No. 4: Changing scenery.

Getting out of the valley once in a while (even if it’s only to another valley) keeps me from getting bored in Barcelonnette.  After a trip full of activity and visiting friends and buses and trains, it usually feels great to get back to Barcelonnette.  It seems that each time I get back to Barcelonnette I appreciate the beauty of the mountains and blue skies more.

View from the apartment Emilie and I rented in Abriès, after an early-morning dusting of snow.

A few weekends ago, Emilie and I drove through the Col de Vars (col = mountain pass) and into Le Queyras, a valley with a string of tiny little villages that live on mountain tourism.  In Abriès, we met up with some of Emilie’s friends and rented an apartment for the weekend.

Skiing in Le Queyras, with Mont Viso in the background.

Abriès at dusk.

The skiing we had in Le Queyras was the best of the season.  The ski areas there are specially situated so that they catch snowstorms, an effect the valleyans call “le retour d’est.”  There was fresh snow and sunshine all weekend.  It was strange to suddenly find myself with a bunch of people I hadn’t met before.  Confronted with new faces, I suddenly found it more difficult to speak French.  I had gotten too used to my community in Barcelonnette.  It was good to step out of my comfort zone for a little while.

The view from Saint-Véran, the highest town in Europe at an altitude of 2040 meters.

My other adventures away from my valley will have to wait for the next post, for I fear I’ve drawn this one out too long now.  I’ll leave you with a bit of school spirit:

About adventuresofaleece

Senior Project Manager at The Working World, a non-profit CDFI with an investment fund that focuses on loans and equity investments for worker-owned cooperative businesses. Recently graduated with an MA in Urban and Environmental Policy and Planning from Tufts University. Formerly Executive Director of the BerkShares local currency program in Western Massachusetts and Director of Programs at the Schumacher Center for a New Economics. Former line cook and prep cook at Txikito Cocina Vasca. Writer, teacher, and traveler.
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16 Responses to Putting down (temporary) roots

  1. ellen says:

    Wonder full.
    🙂 Mom.

  2. steve ide says:

    Really beautiful post Alice, as always.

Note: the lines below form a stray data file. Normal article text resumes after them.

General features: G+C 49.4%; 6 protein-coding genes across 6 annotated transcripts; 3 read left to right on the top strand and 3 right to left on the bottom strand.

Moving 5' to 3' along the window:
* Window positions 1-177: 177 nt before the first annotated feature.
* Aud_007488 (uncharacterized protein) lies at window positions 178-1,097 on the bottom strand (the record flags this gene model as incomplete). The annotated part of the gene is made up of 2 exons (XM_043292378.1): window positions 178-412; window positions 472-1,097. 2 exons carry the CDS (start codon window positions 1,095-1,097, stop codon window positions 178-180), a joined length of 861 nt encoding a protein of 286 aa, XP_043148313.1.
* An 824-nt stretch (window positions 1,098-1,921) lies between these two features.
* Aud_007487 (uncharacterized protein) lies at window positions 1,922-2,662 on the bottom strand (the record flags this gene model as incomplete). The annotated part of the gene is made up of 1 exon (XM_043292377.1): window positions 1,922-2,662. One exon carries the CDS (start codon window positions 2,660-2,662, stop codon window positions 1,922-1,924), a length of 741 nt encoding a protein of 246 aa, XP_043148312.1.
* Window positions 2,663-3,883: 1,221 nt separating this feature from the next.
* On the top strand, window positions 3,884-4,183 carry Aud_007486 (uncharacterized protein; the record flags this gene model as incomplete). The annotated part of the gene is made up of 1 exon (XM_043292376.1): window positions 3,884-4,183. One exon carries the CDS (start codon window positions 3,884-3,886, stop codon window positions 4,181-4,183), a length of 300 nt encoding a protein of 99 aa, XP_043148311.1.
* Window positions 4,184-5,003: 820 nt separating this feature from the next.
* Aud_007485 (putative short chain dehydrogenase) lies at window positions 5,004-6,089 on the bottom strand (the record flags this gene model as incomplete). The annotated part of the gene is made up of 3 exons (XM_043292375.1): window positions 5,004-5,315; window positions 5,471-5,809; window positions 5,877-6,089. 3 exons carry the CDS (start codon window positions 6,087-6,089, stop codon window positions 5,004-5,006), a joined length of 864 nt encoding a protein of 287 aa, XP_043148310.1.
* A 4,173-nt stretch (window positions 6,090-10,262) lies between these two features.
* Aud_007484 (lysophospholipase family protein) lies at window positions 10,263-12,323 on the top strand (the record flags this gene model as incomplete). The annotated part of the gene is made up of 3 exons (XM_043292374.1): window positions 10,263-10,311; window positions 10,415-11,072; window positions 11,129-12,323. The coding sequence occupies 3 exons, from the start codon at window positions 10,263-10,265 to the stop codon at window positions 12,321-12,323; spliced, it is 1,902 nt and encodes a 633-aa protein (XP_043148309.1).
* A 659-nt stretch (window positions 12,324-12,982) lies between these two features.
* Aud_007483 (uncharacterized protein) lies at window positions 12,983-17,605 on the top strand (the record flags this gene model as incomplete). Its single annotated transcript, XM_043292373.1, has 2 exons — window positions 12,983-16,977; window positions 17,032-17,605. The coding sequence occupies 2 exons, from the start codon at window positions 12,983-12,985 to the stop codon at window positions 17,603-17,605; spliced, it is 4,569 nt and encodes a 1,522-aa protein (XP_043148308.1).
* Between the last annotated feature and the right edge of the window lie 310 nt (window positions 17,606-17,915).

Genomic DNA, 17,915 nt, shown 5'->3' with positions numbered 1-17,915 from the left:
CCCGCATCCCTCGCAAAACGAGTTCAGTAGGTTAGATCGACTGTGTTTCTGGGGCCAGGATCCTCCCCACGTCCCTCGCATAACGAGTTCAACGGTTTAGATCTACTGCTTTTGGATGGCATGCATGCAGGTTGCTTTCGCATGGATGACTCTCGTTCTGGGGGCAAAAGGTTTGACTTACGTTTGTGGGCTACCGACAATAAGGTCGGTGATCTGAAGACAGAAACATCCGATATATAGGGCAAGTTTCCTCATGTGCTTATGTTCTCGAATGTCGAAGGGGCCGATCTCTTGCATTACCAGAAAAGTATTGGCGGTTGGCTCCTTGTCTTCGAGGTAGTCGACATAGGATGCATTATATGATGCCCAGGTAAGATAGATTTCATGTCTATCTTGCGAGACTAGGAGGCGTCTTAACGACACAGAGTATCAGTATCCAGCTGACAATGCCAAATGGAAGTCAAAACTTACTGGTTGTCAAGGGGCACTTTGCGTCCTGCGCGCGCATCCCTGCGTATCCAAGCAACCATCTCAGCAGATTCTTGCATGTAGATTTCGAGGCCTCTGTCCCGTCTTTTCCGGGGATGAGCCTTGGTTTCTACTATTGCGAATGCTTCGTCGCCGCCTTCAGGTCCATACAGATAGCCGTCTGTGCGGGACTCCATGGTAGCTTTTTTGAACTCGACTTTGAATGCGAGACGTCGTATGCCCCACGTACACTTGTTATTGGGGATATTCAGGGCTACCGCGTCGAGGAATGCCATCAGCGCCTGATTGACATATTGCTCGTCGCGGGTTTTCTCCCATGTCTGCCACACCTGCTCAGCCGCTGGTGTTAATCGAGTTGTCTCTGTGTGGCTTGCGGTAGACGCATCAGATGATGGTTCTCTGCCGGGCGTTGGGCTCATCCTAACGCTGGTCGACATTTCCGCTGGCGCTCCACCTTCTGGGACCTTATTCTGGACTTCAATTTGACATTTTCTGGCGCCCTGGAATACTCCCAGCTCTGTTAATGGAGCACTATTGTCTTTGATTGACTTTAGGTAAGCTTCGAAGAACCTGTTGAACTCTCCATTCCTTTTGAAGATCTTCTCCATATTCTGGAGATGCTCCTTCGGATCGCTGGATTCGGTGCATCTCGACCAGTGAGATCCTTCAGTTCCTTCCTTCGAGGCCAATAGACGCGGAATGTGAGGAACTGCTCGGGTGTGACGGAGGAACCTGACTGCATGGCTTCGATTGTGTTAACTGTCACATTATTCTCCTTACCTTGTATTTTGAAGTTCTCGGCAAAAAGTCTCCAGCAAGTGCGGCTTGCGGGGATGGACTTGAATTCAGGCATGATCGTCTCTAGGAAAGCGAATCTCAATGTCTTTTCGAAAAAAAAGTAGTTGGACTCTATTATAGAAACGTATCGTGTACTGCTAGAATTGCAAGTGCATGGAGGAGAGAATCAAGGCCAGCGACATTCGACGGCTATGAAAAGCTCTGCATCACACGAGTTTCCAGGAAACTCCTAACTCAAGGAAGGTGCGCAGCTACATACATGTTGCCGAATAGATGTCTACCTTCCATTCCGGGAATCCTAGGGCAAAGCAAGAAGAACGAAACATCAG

Thanks for keeping us in the loop…

  3. Beth Greeley says:

    The quotidienne is almost always the hardest to capture, and the hardest to remember. It’s great to have this record. I enjoyed hearing more about how you’ve spent your time. And the photos are beautiful, too.

  4. Tia says:

    Wow..great blog entry ! I feel like I just took a long trip!

  5. Julie says:

    awaiting more and more…..qu’est ce que tu lis en ce moment? La Reveuse d’Ostende es bon.

    • alice says:

      Salut Julie, merci pour la suggestion! Je peux l’acheter avant de partir, comme ça je pourrai pratiquer mon français aux USA. Je ne lis pas trop en ce moment, en fait, parce que j’essaie de profiter des dernières semaines à Barcelonnette. Avec toute cette activité et le soleil je m’endors tout de suite la nuit. Si non, je lis “through the kitchen window,” une collection d’essais écrits par des femmes sur leur expérience dans la cuisine.

  6. Frederic says:

    Hi Aleece,
    I was a bit worried when I first heard that you were going to Barcelonette, but you turn to have a great time there in the mountains! thanks for visiting us and we love the pictures of Tobias and Coco.
    You can come back, it’s spring and the fields on the way to the mountains are covered with lambs…

  7. Janice Storti says:

    Hi Alice, Again you have made the beginning of my day special. I want to be young again and travel everywhere!!! You are a brave young woman to venture so far from home. Imagine if you simply stayed in Berkshire County! To have missed all of this. Keep the posts coming. The year is nearly over. Ms S

  8. Amy Rudnick says:

    Glad you got to see some baby lambs! We visited the newborns at Mayflower Farm — quite the bucolic scene. The winter certainly looks beautiful there in Barcelonette but I hope you get to enjoy some Spring before leaving. Looking forward to hearing more Adventures of Aleece when you’re home. xoxo

  9. Janice says:

    Always wonderful to see your beautiful photos and “hear” your voice. Happy belated birthday!! xo

  10. Nora says:

    Come again soon and make some more pies!

  11. Catherine Poisson says:

    Bonjour Alice,

    Cela me fait SI plaisir d’avoir de tes nouvelles. Les photos sont superbes et tu es si positive. J’ai vraiment l’impression que tu essaies de profiter de chaque moment.

    Je suppose que ton francais est eblouissant !

    De tout coeur,

    Catherine

  12. harrison says:

    Votre blog devient la demande avec votre famille, amis et d’autres voyageurs aventureux. Allez Wesleyan! Combattez les autres skieurs sur les pistes! Luttez pour Wesleyan! bisous

  13. Auntie Rosie says:

    As usual, enjoyed your blog a lot!

  14. Pingback: Barcelonnette, France